The Woven Image 4.1.–30.8.2020
The Woven Image – Modern Finnish Tapestry
Exhibition in Craft Museum of Finland 4.1.-30.8.2020
Events connected to the exhibition
The Woven Image – seminar
Sat 11.1.2020, 11.30 a.m. to 4.15 p.m.
The seminar dives into the world of Finnish textile art through the artists of The Woven Image exhibition and the colour schemes of Sirkka Könönen. Binding registrations online by 3.1.2020. www.lyyti.in/kudottukuvaseminaari
The cost of the seminar is 20 euros. Free cancellation by 8.1.2020.
The opening of The Woven Image exhibition
Sat 11.1.2020, 5 p.m. to 7 p.m.
The Lobby Gallery’s Colourer of the World – Textile Artist Sirkka Könönen exhibition is opening at the same time.
Artist meet up
Fri 6.3.20204 p.m. to 5 p.m.
Artist meet up of textile artist Aino Kajaniemi in connection with the International Women’s Day pre-party (Naisten päivän etkot). Free admissions.
The joint exhibition of four famous Finnish textile artists Ariadna Donner, Soile Hovila, Aino Kajaniemi and Inka Kivalo in Craft Museum of Finland 4.1.-17.5.2020 brings out the variety of modern tapestries beautifully. The tapestries in the exhibition represent different techniques, approaches and styles according to their artists. Kajaniemi and Donner sketch their drafts with pencils, Hovila takes advantage of photos as the basis for her coloured sketching and Kivalo begins her work with a colourful watercolour painting.
- I think by looking and making with my hands. My use of materials is physical, I weave and manipulate the surface, darn and patch. Weave is the theme of my doing, Kivalo describes her work.
Four perspectives of the modern Finnish tapestry
Tapestries or gobelins are textiles that are hung on walls, they are also called wall rugs. Nowadays they are often made mechanically, but Donner, Kajaniemi, Kivalo and Hovila weave their gobelins using a loom utilising an ancient technique. The exhibition is therefore an homage to Finnish modern gobelin as well. The tradition goes back to the early 20th century and the World Fair in Paris. The earliest Finnish tapestries are from the masters of the golden era such as Akseli Gallen-Kallela and Hugo Simberg. The Woven Picture exhibition is unique therefore that despite the long tradition of weaving, there has not been a joint exhibition of Finnish tapestry artists in our country before.
The Woven Picture – Four perspectives of the modern Finnish tapestry exhibition’s gobelins are all distinct from one another. Hovila and Kajaniemi’s pieces are representational, Kivalo’s tapestries have abstract colour schemes and Donner’s are structural and ornamental arrangements.
- I weave pictures with the tapestry technique where a person is in the middle of life’s complexity and stratification, as well as conflicts and contradictions, Kajaniemi says.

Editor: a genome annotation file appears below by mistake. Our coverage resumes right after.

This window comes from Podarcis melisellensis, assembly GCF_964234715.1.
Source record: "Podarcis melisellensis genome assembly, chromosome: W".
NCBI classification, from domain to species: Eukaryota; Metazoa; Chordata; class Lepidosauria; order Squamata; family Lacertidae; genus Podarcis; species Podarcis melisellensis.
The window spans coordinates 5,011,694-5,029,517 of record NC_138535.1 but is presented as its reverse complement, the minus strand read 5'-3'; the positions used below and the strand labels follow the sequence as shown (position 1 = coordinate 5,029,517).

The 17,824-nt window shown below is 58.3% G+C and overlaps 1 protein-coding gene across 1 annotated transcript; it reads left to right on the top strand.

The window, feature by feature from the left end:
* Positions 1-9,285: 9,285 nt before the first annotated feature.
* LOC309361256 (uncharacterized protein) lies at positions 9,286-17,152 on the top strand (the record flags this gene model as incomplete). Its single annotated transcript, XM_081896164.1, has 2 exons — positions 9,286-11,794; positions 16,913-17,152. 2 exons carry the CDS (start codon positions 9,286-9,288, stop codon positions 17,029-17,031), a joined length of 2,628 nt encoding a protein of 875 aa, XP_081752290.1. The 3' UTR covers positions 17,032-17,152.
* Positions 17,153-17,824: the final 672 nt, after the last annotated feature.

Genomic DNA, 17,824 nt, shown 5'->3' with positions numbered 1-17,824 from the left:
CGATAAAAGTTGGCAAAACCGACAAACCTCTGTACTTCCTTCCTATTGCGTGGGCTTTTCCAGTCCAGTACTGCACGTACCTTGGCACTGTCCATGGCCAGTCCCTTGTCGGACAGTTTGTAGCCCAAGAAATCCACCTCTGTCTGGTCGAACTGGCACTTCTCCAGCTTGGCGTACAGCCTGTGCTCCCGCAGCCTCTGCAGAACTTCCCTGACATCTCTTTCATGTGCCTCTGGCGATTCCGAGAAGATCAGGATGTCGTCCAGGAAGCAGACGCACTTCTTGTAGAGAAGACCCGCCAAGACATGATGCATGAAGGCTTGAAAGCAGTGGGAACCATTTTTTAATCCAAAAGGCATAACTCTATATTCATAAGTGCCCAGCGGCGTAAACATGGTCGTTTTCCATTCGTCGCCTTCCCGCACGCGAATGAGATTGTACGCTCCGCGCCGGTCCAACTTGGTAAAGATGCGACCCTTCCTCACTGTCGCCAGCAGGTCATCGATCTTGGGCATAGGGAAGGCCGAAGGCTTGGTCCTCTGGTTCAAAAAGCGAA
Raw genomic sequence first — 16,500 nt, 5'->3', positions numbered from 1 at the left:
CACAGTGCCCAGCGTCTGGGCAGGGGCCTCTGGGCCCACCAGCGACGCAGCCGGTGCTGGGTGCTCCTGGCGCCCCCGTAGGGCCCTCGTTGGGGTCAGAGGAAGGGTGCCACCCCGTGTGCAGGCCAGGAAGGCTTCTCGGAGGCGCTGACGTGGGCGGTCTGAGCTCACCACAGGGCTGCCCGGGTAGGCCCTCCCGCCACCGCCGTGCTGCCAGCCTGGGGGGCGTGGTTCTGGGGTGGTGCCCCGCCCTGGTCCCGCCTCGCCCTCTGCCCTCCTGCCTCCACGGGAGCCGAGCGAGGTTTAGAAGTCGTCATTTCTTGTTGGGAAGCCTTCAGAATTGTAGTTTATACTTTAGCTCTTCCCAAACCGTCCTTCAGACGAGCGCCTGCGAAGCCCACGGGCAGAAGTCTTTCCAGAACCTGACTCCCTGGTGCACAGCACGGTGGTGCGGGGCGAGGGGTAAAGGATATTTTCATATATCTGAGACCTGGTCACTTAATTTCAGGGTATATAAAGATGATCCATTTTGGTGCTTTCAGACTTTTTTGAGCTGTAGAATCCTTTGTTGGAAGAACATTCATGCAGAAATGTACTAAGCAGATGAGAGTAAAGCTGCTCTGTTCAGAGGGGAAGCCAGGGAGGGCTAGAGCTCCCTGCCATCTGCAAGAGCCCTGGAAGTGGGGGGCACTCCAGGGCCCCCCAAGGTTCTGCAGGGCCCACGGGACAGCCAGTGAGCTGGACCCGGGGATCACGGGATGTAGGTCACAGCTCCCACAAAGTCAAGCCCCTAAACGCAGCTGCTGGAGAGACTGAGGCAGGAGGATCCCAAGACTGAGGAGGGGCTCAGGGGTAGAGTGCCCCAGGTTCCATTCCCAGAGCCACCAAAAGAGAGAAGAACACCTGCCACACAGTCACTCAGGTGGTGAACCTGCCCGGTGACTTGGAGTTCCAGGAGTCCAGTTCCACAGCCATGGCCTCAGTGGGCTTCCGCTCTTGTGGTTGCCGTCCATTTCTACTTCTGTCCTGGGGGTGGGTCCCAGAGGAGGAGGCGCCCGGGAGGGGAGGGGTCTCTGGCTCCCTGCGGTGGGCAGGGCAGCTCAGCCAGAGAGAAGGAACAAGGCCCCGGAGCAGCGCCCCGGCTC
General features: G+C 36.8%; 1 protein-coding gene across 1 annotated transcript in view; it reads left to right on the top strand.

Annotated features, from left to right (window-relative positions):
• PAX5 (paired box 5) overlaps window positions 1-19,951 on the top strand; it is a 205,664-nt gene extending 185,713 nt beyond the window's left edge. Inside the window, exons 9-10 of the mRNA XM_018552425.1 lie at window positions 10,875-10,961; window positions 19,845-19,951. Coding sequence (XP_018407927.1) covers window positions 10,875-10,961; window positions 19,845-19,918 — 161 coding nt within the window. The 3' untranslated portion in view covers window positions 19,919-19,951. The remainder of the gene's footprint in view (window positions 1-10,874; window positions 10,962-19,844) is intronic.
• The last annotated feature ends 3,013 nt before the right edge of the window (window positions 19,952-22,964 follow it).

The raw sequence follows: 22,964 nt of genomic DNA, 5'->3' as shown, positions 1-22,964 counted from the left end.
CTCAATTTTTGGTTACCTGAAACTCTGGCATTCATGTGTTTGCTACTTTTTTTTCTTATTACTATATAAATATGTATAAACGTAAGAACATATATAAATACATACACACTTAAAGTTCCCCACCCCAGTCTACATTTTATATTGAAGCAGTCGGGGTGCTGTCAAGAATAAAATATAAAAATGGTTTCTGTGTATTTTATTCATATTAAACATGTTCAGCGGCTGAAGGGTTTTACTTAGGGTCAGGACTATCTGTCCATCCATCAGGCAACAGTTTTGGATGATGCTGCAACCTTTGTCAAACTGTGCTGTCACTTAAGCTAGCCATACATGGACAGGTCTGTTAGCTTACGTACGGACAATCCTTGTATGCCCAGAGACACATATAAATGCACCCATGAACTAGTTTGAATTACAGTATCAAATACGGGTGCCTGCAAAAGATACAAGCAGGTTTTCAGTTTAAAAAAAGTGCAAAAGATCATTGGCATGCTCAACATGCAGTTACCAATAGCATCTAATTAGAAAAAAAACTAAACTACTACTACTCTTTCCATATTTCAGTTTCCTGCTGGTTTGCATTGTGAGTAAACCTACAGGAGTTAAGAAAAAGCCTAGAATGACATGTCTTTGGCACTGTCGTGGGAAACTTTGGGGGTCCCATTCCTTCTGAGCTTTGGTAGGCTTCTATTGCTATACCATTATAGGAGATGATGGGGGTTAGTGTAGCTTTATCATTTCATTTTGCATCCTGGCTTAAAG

Donner starts by drawing a black and white arrangement on paper.
- As it transfers into the weave, the arrangement transforms depending on what I’m feeling and what is going on in my surroundings, Donner says.
Big, sociological subjects can be handled in the form of tapestries as well, like Hovila does.
- In my series of tapestries, I take a stand against desertification and the war and displacement caused by it. There is always a tree in my pictorial account, like a great oak, the world tree of Kalevala that was necessary to log, Hovila says.
The artists of the exhibition
Textile artist Ariadna Donner designed printed fabrics first and did graphic design from illustrations to animations. Donner makes her tapestries with a vertical loom, so the weaving starts from the bottom edge and happens on the reverse. This demands a special talent of perceiving the entirety of the work and bothering to do the finishing touches. It can take up to 6-9 months to finish one work. Donner keeps a journal while she’s weaving the tapestries. The thoughts from the journal slowly transfer to a pictorial account into the weave. This way of working gives Ariadna ideas, like she’s talking to another person, although that other person is her as well.
Soile Hovila weaves with a vertical loom row by row, on the reverse and often sideways from the picture as well. Although Hovila sketches her pieces combining photos in small scale, the final expressionist choices are made with materials and as the weave progresses, because weaving on the reverse part of the piece is based on pure intuition. Slow execution gives time to think about the content of the work. Hovila weaves nature themes which have the characteristics of soft, muted colours that are created by joining thin wool, linen, and cotton yarns together.
Inka Kivalo became a textile artist because in her mind colours glow softer in textiles. Kivalo’s over a 100-year-old loom, carved from a spruce root is like an instrument that she uses to make life more beautiful yarn by yarn. Using the old, archaic technique is an artistic choice for Kivalo. She darns, patches and appliqués the surface of the simple structure, manipulating the weave to make the finished product deceitfully spontaneous. Inka Kivalo received the Fokus Foundation’s Nordic Award in Textiles in 2019.
Student of yarns and drawing for over 40 years, Aino Kajaniemi creates a natural size pencil drawing before every tapestry. As she weaves, she follows these lines and chooses the tones and material fitting for them. She purchases nearly all of her weaving yarns from flea markets, which makes a yarn stash full of surprises. Only after transforming into tapestries, do the lines of Kajaniemi’s drawings get a breath of life and depth to the surfaces. Kajaniemi weaves pictures where a person is in the middle of life’s complexity and stratification. Textile as a material bring the softness and optimism into the tapestries.